Unless you’ve got a few basketball superstars on your speed dial, chances are you don’t know anyone who has been to the Democratic People’s Republic of Korea, otherwise known as as North Korea.
Then there’s Will Scott, one of the few Americans who can actually say that he’s been there.
A former Google employee and current graduate student at the University of Washington, Will spent last fall teaching courses on Databases and Operating Systems at the Pyongyang University of Science and Technology.
In a recent AMA (that’s short for “Ask Me Anything”) post on Reddit, he answered a number of questions about his time in the country.
Below, we’ve pulled out the best answers and worked in a few that we asked Scott via email. He recalls a number if interesting anecdotes, ranging from the ways their Internet is constructed — which he would occasionally try to look at, as a Networks researcher — to what people he encountered thought of the country’s “Supreme Leader.”
Business Insider: How did you discover the opportunity in the first place? Did you seek it out or did you hear about it from another interested person?
Scott: I learned about it online, from a YouTube video given when the university was under construction. This one.
Did the U.S. Government know that you were there? Did you have any trouble getting back across the boarder when you returned? – geronimo2000
Scott: I registered with the safe travellers program on State.gov. They sent emails a couple times saying they weren’t responsible for my safety. I also met the Swedish [consular officer]who would get to see me if I got sent to jail (Sweden is the U.S. protectorate in the DPRK) a couple times. No problem or interview at the border.
BI: What went through your mind when you got the emails from the U.S. State Department saying that they weren’t responsible for your safety?
Scott: The emails said very similar things to what had been on their website previously. I was never worried about by safety, or that there would be issues, because of a confidence that it was more valuable to the government for use to continue teaching than to use us politically and lose that value.
Could you talk about the “Supreme Leader” with anyone? Is their stereotypical love for him as displayed in the western media real? – Reddit
Scott: People live normal lives for the most part, maybe 5-10% is the stereotype?
Like, before meals the students would march to the cafeteria while singing patriotic songs. That’s the stereotype that you’ll see in the media, but then they eat meals and chat normally, and play basketball, and go to class, and none of those things are the stereotype.
The leader is certainly loved and revered.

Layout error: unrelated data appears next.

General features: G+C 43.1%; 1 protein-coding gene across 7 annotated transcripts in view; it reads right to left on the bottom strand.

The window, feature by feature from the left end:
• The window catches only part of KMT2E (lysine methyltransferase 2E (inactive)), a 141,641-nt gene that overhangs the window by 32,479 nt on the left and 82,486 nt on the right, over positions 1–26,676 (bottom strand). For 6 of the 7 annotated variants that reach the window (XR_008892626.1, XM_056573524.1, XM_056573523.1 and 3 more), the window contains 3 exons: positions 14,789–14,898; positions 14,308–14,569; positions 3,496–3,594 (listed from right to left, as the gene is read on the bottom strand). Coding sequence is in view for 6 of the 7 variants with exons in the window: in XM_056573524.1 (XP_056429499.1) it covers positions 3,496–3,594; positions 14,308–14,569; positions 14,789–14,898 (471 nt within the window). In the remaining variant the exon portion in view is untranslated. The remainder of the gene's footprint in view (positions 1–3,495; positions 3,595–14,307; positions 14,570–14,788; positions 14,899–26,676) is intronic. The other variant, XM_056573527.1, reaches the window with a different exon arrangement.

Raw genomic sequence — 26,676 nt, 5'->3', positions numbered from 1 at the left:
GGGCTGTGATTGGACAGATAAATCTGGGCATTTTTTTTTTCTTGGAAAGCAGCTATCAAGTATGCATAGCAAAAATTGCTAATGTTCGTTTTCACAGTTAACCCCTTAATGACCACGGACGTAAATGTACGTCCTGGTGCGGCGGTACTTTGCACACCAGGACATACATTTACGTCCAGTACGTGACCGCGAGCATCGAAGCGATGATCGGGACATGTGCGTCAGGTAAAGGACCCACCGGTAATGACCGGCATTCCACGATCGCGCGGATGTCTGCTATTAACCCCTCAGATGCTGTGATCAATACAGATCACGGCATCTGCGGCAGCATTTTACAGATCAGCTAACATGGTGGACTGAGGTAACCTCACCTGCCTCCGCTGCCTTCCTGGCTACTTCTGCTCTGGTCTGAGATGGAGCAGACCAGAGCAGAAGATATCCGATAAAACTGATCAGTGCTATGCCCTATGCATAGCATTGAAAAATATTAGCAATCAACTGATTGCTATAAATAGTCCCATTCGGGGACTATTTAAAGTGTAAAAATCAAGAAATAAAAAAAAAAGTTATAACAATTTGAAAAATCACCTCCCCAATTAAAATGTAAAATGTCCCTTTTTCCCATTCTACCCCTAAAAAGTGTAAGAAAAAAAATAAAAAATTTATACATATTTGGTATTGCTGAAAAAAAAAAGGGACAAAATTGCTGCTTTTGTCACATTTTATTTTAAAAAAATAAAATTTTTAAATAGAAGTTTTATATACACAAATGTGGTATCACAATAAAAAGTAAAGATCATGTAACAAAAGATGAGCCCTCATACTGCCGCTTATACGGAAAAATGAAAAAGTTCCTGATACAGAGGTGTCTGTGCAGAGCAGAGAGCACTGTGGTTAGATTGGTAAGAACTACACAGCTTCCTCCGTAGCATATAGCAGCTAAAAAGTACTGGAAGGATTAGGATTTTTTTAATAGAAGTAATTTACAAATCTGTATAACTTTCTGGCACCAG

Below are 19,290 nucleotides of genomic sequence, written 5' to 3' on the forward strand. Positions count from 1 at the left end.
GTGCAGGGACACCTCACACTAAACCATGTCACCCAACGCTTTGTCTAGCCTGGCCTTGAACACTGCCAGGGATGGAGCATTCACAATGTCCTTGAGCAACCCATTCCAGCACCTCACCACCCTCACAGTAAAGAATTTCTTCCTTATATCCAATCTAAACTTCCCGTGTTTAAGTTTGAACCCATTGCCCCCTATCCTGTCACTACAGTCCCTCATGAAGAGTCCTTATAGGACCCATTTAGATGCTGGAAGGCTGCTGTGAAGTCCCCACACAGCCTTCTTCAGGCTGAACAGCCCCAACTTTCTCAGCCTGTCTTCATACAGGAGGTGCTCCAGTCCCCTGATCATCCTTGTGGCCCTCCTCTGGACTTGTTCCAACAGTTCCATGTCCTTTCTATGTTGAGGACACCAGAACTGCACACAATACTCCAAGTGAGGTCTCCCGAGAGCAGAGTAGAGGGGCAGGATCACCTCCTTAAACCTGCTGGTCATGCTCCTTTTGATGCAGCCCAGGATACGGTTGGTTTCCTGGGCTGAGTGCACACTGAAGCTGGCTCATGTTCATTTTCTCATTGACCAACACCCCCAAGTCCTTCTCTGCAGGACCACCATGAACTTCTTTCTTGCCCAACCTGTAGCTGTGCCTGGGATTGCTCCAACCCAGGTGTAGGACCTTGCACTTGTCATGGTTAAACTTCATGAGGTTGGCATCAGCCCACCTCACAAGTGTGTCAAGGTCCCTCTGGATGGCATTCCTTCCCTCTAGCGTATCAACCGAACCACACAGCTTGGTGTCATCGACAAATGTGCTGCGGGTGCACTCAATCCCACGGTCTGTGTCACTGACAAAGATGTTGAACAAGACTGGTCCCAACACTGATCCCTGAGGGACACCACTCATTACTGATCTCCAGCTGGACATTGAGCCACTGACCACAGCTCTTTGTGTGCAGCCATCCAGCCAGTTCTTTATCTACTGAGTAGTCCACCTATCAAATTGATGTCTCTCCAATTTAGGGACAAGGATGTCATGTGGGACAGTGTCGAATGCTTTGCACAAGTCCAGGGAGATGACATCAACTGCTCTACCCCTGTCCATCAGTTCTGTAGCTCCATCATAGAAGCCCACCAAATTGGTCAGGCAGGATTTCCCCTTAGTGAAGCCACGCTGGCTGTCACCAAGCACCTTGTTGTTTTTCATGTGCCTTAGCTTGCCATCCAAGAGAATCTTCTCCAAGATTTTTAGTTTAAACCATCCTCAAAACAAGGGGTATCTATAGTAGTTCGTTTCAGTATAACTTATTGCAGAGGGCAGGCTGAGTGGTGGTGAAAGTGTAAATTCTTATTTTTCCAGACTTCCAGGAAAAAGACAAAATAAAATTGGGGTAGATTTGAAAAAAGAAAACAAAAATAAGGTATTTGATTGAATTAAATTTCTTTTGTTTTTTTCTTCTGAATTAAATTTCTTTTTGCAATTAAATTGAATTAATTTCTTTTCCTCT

Was it possible to discuss politics or other sensitive topics? – Reddit
Scott: Military stuff did get talked about some, as did some other topics. Food distribution was not something that I really talked about, maybe it came up more for the agriculture students, though.
For instance, in the spring the understand was that they were at war with the US, there were cars driving around with netting to prevent detection from satellites, and the media reported that there was a US intrusion into the country that the army repelled. The students would ask the professors why they were still there when their countries were actively at war.
Were there formal rules for what you were allowed to talk about? I know that it’s pretty common for foreigners teaching in China to have formal restrictions on what is and is not appropriate for conversation with students. Did anyone tell you at the outset that you are not allowed to talk about religion, politics, etc.? – Xelif
Scott: We basically got told to be cautious – talk about your major subject, and it’s ok to answer questions and talk about topics the students bring up. Sports and Dating were safe topics if you needed to start a conversation.
Did you have ‘handlers’ like visitors on organised trips? – hmsimha
Scott: We called them ‘guides’, but yeah, the campus had a pool of representatives from the ministry of education. Foreigners in our group had to be accompanied by one of those guides when we were off campus.
Are you worried about your students being forced by the DPRK to use things they learned from you for the creation of weapons or tools for maintaining control of the citizens of North Korea? – hmsimha
Scott: I think the use of Linux and MySQL are a bit far away from that. I mean, software will certainly be used by the government but it would anyway. I’m more interested in whether the country will be able to make more contacts internationally, and if the guys who control the telecommunications infrastructure already have had contact internationally and know that we’re decent people, that seems like a good place to be in.
Could you elaborate on what that news was like in North Korea compared to the US? – pantherquest
Scott: There are 3 TV stations, newspaper, and radio as primary means of media distribution.
Newspapers got delivered to the campus every morning, and were at the reception desk, and the students when they were free would stop by and you would see huddles of them reading the news.
Radio didn’t get used much on campus as far as I could tell, but seemed more used elsewhere in the country. You’d hear it sometimes in the car, or in shops.